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  Fruits of Passion Story Of O Dear
Year: 1981
Director: Shûji Terayama
Stars: Isabelle Illiers, Klaus Kinski, Arielle Dombasle, Pîtâ, Keiko Niitaka, Sayako Yamaguchi, Hitomi Takahashi, Miyuki Ono, Yuka Kamebuchi, Kenichi Nakamura, Akiro Suetsugu, Renji Ishibashi, Takeshi Wakamatsu, Georges Wilson, Maria Meriko
Genre: Drama, Sex, TrashBuy from Amazon
Rating:  4 (from 2 votes)
Review: O (Isabelle Illiers) has been taken to Hong Kong by her master Sir Stephen (Klaus Kinski), having made a contract with him to be his slave and do whatever he wishes her to, even though this has made her noticeably miserable. Yet she perversely loves her suffering, and when she is escorted to a grotty brothel in one of the city's most cramped districts O wonders what her mentor has in mind, and whether it involves him seducing her which is what she really wants. But what he actually does is set her to work as one of the prostitutes; first, however, she must spend a long while in her cell-like room to think over her place in the world...

Fruits of Passion was a somewhat optimistic title for what was the unofficial sequel to seventies softcore hit The Story of O, based on the book by the author of that sadomasochistic favourite (if you can call it that), optimistic because there were few sexually-themed movies more doleful than this. A French/Japanese production in the same vein as In the Realm of the Senses, it was shot in the Far East by noted Japanese poet and filmmaker Shûji Terayama who didn't have long to live when he made this, thanks to a medical condition which was wasting him away. That might explain why the tone here was joyless and dejected, was the director losing his lust for life? Or lust for lust, for that matter?

However, if you were unfamliiar with that particular artist, whose fame never really spread too far out of his home region, then the main draw would be that old reprobate Klaus Kinski, here having his wish granted to have sex with attractive women and get paid for doing so, rather than the other way around. With his cadaverous visage he wasn't going to be the most fun to watch shagging his way through a movie, but he was notable for being a proper name actor who genuinely did participate in sex acts onscreen, well before the vogue in art cinema for blurring the lines between the highbrow and outright pornography was to come into play sometime around the approaching turn of the century.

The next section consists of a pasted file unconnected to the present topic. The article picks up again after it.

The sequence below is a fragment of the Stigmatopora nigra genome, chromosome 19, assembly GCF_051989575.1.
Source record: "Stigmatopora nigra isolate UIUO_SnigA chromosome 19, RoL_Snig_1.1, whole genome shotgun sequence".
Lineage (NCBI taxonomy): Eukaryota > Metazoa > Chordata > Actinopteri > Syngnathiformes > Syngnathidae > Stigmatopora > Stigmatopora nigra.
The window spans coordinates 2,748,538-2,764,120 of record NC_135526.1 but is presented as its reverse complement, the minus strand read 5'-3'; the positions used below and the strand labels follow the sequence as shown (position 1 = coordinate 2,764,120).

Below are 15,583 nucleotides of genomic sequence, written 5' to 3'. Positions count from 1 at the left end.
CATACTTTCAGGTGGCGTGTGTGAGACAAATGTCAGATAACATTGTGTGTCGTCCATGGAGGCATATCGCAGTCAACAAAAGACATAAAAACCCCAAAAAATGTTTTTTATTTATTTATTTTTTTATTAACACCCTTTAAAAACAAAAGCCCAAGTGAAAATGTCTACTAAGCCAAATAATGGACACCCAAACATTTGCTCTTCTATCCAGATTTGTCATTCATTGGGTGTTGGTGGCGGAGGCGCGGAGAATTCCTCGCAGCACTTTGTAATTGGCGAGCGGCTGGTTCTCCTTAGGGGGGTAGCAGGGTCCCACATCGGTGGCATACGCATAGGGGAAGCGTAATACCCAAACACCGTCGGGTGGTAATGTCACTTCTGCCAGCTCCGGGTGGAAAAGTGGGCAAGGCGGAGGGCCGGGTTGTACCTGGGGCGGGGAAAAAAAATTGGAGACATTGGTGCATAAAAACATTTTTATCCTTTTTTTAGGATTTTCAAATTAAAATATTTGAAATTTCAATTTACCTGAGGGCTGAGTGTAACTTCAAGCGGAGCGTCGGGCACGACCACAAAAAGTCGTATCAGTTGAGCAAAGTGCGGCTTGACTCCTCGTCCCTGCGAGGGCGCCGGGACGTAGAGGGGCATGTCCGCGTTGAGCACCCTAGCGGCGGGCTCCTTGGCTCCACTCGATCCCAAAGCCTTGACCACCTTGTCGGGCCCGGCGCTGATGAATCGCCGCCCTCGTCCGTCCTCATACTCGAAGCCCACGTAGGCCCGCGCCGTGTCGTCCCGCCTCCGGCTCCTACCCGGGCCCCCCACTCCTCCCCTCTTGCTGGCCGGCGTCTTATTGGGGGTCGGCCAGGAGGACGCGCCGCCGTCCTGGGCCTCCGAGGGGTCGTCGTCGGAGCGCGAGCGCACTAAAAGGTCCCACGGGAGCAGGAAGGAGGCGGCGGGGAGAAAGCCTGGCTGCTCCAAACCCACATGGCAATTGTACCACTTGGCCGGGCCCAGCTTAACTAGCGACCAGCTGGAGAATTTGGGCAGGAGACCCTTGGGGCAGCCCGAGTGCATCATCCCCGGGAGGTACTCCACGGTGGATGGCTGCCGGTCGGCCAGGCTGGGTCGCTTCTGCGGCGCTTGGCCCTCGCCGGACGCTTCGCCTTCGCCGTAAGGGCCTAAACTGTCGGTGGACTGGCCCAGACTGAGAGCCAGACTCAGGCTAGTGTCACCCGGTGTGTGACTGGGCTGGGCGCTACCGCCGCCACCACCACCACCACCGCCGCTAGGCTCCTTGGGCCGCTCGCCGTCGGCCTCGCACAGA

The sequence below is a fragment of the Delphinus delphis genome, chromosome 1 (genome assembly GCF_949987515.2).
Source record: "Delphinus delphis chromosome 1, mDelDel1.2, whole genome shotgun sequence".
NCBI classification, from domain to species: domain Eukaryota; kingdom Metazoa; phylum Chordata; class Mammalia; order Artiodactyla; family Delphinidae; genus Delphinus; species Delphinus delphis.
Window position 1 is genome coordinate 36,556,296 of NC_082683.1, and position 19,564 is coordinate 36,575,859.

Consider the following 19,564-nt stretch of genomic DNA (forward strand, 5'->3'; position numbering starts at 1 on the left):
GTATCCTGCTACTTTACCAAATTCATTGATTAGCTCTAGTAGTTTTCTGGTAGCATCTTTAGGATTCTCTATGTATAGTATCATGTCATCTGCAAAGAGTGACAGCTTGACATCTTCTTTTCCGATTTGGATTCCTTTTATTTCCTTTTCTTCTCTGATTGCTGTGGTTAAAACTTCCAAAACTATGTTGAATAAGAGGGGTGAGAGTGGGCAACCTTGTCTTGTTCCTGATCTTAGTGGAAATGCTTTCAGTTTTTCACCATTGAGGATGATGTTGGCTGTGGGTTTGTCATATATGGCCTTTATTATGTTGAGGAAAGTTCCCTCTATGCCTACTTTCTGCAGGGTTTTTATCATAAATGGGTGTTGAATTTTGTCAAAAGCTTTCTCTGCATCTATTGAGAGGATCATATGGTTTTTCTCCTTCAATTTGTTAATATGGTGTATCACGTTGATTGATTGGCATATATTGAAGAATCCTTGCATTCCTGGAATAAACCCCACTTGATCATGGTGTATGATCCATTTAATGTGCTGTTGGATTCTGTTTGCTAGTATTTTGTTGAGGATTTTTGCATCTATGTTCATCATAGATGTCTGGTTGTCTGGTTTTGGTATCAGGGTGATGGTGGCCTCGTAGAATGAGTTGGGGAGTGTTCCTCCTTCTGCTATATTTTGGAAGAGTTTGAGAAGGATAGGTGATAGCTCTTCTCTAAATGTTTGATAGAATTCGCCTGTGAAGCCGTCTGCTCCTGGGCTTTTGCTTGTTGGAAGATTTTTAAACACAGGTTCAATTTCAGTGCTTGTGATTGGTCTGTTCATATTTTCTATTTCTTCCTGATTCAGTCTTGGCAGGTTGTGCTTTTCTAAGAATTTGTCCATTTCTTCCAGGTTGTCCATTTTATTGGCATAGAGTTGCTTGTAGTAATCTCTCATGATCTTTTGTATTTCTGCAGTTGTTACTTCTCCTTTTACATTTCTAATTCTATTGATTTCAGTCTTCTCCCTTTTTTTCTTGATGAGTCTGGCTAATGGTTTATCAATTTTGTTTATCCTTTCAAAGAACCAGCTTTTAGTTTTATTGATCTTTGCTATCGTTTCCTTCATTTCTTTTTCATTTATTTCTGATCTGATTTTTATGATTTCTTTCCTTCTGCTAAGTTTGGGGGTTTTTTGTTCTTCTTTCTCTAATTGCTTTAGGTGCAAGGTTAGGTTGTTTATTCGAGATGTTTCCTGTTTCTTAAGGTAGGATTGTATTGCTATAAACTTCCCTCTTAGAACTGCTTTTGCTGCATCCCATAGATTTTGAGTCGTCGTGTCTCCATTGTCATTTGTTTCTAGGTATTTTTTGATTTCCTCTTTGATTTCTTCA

So if you had heard the rumours that Kinski would chase anything in a skirt, and that included his own relatives for maximum discomfort whenever you decided to watch one of his movies after that bombshell, then you could watch him indulge himself in his favourite pasttime for real in Fruits of Passion. To see what was at one time a fairly big name, if only due to his long filmography and unmistakable looks, getting into these raunchy situations and obviously enjoying it was still surprising - though why he kept his shoes and socks on for one encounter was a question whose answer was left a mystery for the ages - and in truth it wasn't exactly erotic when he wasn't one of the movie stars people would most like to see carrying out such activities.

If indeed there were any at all. If the image of Kinski locked in passion with an unnamed Japanese actress and the rather better known French star Arielle Dombasle wasn't enough, Terayama offered up a few more vivid visuals which were unlikely to fire anyone up. O's continued depression is a plot point, but so is the Chinese rebellion against the ruling British of whom the unsympathetic Sir Stephen is one, which allows events to build to the denouement. In the meantime there are such attention-grabbers as a piano in the river (nobody plays it, but someone does die on it, funseekers) and O riding a big wooden duck while some older Chinese bloke has his wicked way with her. Dombasle played Nathalie, Sir Stephen's best friend who he has sex with while O is chained up in the same room to drive her crazy, although whether you'd notice the blank Illiers reacting is debatable. That this was patently an abusive relationship we were watching did not lend itself to entertainment, with possibly only diehard Fifty Shades of Grey fans able to find amusement in it. Music by J.A. Seazer.
Reviewer: Graeme Clark

 

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